ASK THE HORT AGENT
Question What is the safest pesticide I can use to kill fire ants?
Answer While pesticides are designed to kill, there are differences in their “safeness” (or toxicity). If an insecticide targets a pest like the fire ant, then the toxicity to the ant is 100%. However, the toxicity to the applicator or other non-target organisms may vary.
Researchers developed a way to measure and compare the acute toxicity of any substance. This measurement is called the LD50. Stated in milligrams (mg) of pesticide per kilogram (kg) of body weight, an LD50 represents the individual dose required to kill 50 percent of a population of test animals (e.g., rat, fish, duck ). The lower the LD50 dose, the more toxic the pesticide.
LD50s are determined for dermal application, ingestion and inhalation. Each pesiticide has a different toxicity for each of these situations. In other words, pesticide toxcity varies depending on whether you get it on you, eat it or breathe it.
While LD50s for every pesticide have been determined, they are not listed on pesticide labels. It is too difficult for the average person to apply the LD50 concept. The Federal government has simplified this comparison method down to three words – Danger, Warning and Caution. One of these signal words is located on every pesticide sold in the US.
Danger means the pesticide is somewhere between extremely and highly toxic. A drop to a tablespoon will cause an acute reaction (death is an acute reation). Warning means the product is moderately toxic. Exposure to an ounce of this product may be fatal. The safest signal word is Caution. Pesticides marked caution will range between slightly toxic to harmless. http://npic.orst.edu/factsheets/signalwords.pdf
Since all of the pesticides result in death for the fire ant, why not use only the products which are minimally toxic? If safety is the most important factor to you as an applicator, then shop for insecticides which are labeled “Caution.” Sometimes speed of control is the primary factor.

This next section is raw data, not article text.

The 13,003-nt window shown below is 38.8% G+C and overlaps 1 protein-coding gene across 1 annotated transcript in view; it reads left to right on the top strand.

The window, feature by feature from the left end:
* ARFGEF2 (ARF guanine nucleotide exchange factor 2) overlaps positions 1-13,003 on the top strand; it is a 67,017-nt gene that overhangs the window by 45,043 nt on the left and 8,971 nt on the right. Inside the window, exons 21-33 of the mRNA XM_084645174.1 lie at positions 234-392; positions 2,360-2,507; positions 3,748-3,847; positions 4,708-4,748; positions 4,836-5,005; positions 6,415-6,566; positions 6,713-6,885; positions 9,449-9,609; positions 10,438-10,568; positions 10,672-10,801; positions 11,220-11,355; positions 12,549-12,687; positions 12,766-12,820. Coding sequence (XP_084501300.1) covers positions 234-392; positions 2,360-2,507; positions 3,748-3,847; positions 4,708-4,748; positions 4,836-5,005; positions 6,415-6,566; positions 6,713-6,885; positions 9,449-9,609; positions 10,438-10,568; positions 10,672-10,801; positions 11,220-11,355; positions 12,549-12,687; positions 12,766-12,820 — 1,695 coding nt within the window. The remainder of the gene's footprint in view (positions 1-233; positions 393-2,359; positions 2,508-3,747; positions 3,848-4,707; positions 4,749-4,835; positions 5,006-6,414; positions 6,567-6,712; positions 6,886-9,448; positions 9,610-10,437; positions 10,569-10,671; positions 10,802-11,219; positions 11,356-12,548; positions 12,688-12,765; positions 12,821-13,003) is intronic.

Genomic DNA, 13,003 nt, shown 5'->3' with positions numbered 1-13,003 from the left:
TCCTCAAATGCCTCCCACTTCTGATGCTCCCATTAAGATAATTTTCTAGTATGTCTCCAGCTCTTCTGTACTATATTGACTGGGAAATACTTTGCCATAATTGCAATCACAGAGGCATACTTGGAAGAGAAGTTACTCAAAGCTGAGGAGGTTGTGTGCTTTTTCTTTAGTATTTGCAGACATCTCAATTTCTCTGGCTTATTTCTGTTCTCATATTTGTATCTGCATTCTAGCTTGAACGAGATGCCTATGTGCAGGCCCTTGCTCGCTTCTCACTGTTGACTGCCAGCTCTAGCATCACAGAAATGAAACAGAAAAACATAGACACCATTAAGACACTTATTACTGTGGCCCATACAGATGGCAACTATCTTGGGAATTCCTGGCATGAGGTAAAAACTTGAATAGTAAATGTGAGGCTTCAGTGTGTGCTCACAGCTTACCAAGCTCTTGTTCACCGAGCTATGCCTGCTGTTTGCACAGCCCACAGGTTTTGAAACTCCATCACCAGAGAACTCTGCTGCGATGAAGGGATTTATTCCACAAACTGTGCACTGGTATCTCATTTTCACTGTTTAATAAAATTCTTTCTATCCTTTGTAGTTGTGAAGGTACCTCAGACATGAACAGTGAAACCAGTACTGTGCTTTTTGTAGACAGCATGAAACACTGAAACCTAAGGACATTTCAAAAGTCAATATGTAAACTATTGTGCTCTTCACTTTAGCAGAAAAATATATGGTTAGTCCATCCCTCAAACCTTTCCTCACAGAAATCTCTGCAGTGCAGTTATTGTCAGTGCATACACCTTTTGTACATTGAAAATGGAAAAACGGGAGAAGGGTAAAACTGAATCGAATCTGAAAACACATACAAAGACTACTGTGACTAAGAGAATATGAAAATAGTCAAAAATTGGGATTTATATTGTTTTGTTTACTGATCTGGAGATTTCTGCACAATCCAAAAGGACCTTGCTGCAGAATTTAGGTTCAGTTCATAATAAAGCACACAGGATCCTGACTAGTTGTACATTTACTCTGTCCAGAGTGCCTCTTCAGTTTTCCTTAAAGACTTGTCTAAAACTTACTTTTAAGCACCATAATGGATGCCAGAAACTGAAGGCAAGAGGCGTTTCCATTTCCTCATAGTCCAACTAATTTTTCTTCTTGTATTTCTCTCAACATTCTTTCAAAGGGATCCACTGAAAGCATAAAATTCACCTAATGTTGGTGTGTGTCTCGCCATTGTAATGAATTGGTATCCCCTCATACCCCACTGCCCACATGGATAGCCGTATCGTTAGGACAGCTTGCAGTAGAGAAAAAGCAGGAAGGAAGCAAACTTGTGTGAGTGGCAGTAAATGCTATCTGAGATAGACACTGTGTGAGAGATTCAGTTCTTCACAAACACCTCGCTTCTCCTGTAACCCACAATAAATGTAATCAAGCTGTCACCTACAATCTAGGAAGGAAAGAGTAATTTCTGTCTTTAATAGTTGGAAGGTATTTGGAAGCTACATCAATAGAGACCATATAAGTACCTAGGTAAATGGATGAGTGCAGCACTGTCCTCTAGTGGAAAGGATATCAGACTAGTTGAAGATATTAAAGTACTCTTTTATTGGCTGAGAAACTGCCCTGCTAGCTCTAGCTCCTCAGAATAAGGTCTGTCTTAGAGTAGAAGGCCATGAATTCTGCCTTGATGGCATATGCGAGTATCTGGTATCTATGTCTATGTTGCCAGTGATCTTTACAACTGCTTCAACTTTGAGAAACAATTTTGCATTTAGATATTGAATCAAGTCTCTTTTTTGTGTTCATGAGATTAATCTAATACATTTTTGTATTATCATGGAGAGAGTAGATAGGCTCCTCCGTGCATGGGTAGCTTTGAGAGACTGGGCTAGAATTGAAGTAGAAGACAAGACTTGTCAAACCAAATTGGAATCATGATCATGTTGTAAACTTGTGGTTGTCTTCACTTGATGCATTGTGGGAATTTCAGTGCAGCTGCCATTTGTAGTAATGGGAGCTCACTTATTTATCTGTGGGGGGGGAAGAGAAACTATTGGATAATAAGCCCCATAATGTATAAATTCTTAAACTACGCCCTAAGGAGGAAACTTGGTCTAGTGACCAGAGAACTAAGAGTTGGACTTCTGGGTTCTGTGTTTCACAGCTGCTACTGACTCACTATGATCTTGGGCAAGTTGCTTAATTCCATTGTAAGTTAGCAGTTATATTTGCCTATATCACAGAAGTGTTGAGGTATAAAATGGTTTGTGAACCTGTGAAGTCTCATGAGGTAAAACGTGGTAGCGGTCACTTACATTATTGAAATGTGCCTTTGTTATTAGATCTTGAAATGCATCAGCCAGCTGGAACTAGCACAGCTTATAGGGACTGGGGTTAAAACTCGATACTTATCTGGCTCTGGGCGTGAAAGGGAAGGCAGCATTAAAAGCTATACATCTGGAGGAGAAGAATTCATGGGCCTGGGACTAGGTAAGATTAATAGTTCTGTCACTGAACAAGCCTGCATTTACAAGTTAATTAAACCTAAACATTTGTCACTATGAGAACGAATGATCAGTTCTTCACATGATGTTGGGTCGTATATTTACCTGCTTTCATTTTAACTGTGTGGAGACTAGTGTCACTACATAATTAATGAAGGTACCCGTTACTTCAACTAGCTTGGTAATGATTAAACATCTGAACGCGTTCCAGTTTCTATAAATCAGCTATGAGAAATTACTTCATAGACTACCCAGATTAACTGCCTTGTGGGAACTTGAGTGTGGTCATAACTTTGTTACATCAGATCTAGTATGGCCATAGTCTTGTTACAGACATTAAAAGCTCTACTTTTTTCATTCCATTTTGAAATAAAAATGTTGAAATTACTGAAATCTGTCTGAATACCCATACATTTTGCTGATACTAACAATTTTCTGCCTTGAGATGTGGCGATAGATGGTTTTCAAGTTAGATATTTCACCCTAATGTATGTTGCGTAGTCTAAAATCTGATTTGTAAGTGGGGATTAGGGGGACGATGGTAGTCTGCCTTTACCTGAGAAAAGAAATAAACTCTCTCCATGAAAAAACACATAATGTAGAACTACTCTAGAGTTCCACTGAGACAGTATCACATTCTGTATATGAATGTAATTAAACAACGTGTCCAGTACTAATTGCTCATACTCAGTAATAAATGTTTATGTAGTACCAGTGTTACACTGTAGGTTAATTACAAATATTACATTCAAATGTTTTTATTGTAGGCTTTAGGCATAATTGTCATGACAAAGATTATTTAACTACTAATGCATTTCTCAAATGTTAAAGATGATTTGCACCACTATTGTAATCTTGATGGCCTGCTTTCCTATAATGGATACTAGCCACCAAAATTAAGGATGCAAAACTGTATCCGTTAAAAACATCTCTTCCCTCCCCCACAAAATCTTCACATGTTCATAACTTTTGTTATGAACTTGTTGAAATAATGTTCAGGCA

The safest fire ant killers are baits. The tradeoff for safety is the length of time it takes for these “safe” insecticides to work. For example, the active ingredient methoprene (trade name Extinguish) has the highest LD50 of any fire ant killer on the market (34,600). Remember that the higher the number the safer it is (for comparison table salt has a LD50 of 3,000). The only thing safer than methoprene is kindness, which is primarily antidotal and not an approved pesticide. While methoprene is super safe, it takes 8 to 12 weeks to control the fire ants. The next four “safe” active ingredients are spinosad,fenoxycarb, pryiproxyfen and hydramethylnon. Visit this website for quick answers to questions about these pesticides http://www.uaex.edu/Other_Areas/publications/PDF/FSA-7052.pdf If you do not have internet access, then call me at 893-7533 or email me at email@example.com
Do not confuse speed of killing the target pest with degree of death. Pesticides may vary in their speed of killing, but there is only one degree of death. Dead is dead. Super toxic pesticides (and/or fire) do not kill the ants any “deader.”
Gary L. Pierce
Horticulture Extension AgentHarnett County